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February 4, 1985


The opinion of the court was delivered by: Bua, District Judge.


Before the Court is defendant's motion to dismiss plaintiff's amended complaint under § 1983 and the First and Fourteenth Amendments to the United States Constitution. For the reasons stated herein, defendant's motion to dismiss is granted.


Plaintiff Glen Lehpamer is a police officer currently employed by the Village of Downers Grove Police Department. Defendant Stanley D. Troyer is the Chief of the Downers Grove Police Department. Since 1978, plaintiff has been subject to various evaluations by the police department. Plaintiff has spoken out against some poor evaluations, which were eventually upgraded. Plaintiff was suspended on July 17 and 18, 1982, in connection with an alleged shouting match with one of his supervisors relating to plaintiff's police performance. The suspension was subsequently reversed by the Downers Grove village manager.

In addition, plaintiff alleges that, due to the suspension's reversal, the defendant referred the plaintiff for psychological testing which resulted in a report dated August 2, 1982. Further psychological testing and evaluations were conducted on the plaintiff. However, plaintiff does not allege that these evaluations were used to discontinue the plaintiff in testing for sergeant's promotions. Plaintiff alleges only that the psychological testing was "prejudicial."

Plaintiff also alleges that he was denied light duty police assignments, necessitated by an off-duty related incident, because he had spoken out against his poor evaluations. In support of this allegation, he states that he informed his supervisors of back pain which prevented him from driving a squad car, but that his supervisors would not assign him to other duty. However, plaintiff does not allege that any light duty assignments were available, even though he states that it was the custom and practice of the police department to assign light duty to persons with off-duty injuries.

Finally, plaintiff alleges that he took a written examination for promotion to sergeant, but he did not get the promotion. The examination was allegedly graded "in-house" and not by an outside testing center. Therefore, plaintiff concludes that he was denied his sergeant's promotion on the basis of defendant's bias and prejudice toward him for speaking out against poor evaluations and in defense of his performance as a police officer.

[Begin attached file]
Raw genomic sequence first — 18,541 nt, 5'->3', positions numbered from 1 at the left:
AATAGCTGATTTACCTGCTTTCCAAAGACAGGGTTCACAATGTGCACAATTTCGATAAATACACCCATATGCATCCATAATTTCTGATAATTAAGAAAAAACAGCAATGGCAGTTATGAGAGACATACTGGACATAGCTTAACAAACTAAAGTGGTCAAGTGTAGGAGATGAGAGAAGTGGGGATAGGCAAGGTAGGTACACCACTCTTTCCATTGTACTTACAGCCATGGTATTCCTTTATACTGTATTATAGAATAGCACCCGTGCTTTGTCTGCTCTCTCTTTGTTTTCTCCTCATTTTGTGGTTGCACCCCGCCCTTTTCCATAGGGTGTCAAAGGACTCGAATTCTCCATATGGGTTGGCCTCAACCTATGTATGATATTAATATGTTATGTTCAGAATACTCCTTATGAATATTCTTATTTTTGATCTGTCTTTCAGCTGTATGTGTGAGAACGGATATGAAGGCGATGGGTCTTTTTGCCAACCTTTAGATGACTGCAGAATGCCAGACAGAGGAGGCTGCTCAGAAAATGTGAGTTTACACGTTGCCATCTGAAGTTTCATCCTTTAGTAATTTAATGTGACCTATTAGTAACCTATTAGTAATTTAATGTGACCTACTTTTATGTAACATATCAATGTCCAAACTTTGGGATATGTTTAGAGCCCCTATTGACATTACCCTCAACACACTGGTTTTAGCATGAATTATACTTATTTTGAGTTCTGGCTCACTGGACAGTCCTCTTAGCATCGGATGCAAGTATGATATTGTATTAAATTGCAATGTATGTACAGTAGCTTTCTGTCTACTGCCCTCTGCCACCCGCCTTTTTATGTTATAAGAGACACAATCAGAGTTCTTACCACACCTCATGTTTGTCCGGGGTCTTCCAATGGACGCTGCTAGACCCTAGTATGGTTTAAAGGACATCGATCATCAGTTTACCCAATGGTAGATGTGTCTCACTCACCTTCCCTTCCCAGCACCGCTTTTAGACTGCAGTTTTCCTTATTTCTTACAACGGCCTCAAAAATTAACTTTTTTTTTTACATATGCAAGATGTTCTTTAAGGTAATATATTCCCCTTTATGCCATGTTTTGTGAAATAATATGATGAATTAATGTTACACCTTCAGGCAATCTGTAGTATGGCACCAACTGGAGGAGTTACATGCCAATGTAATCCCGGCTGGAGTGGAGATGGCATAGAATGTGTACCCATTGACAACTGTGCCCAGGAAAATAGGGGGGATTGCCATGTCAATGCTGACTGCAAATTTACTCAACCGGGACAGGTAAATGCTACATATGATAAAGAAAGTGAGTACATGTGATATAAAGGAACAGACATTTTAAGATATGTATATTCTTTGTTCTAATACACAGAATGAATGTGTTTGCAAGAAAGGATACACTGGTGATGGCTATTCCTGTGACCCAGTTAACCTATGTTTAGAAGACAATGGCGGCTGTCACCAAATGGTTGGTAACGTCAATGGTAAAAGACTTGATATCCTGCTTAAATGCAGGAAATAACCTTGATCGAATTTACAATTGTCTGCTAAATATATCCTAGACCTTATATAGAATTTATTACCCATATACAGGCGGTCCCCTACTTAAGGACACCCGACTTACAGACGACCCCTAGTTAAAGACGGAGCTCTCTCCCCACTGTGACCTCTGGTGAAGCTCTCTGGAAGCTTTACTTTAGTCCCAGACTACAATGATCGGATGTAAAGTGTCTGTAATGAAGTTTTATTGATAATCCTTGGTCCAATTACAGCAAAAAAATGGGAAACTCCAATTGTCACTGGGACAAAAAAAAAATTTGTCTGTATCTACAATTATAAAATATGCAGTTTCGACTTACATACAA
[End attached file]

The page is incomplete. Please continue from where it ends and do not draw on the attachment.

From these allegations, plaintiff sets forth four grounds for denial of his civil rights: (1) violation of his First Amendment right to speak out regarding personnel practices; (2) violation of the due process clause of the Fourteenth Amendment; (3) violation of the liberty interest clause of the Fourteenth Amendment; and (4) violation of the equal protection clause of the Fourteenth Amendment.


A complaint should not be dismissed unless it appears beyond doubt that plaintiff could prove no set of facts which would entitle him to relief. Conley v. Gibson, 355 U.S. 41, 45-46, 78 S.Ct. 99, 101-02, 2 L.Ed.2d 80 (1957). As a corollary to this rule, a district court must take all well-pleaded facts in plaintiff's complaint as true.

1. Violation of First Amendment Rights

Plaintiff alleges numerous adverse actions which occur in retaliation for, and therefore as a consequence of, his complaints regarding poor job evaluations and the unwillingness of the defendant to assign plaintiff to light duty due to his off-duty injury. The bias allegedly directed toward plaintiff in connection with the sergeant's promotional examination is also related to plaintiff's complaints about his job evaluations. In addition, the prejudicial psychological testing arose out of plaintiff's complaints.

Defendant counters that there is no duty to provide plaintiff with light duty work and there was also none available. Regarding the psychological testing, defendant avers generally that acts in retaliation for an employee's comments do not violate or curtail the employee's First Amendment rights where his comments relate to purely personal matters, such as job evaluations and assignments. Finally, defendant argues that the sergeant's promotional examination is not of the type which is open to bias and prejudice in the grading process.

It is well established that an employee cannot be disciplined consistently with the due process clause in retaliation for the exercise of his First Amendment rights. Altman v. Hurst, 734 F.2d 1240, 1243 (7th Cir. 1984); see also Perry v. Sindermann, 408 U.S. 593, 597, 92 S.Ct. 2694, 2697, 33 L.Ed.2d 570 (1972). The Supreme Court, in Connick v. Myers, 461 U.S. 138, 103 S.Ct. 1684, 75 L.Ed.2d 708 (1983), recently announced a test to determine when the First Amendment protects the speech of public employees. It held there "that when a public employee speaks not as a citizen upon matters only of public concern, but instead as an employee upon matters only of personal interest, absent the most unusual circumstances, a federal court is ...

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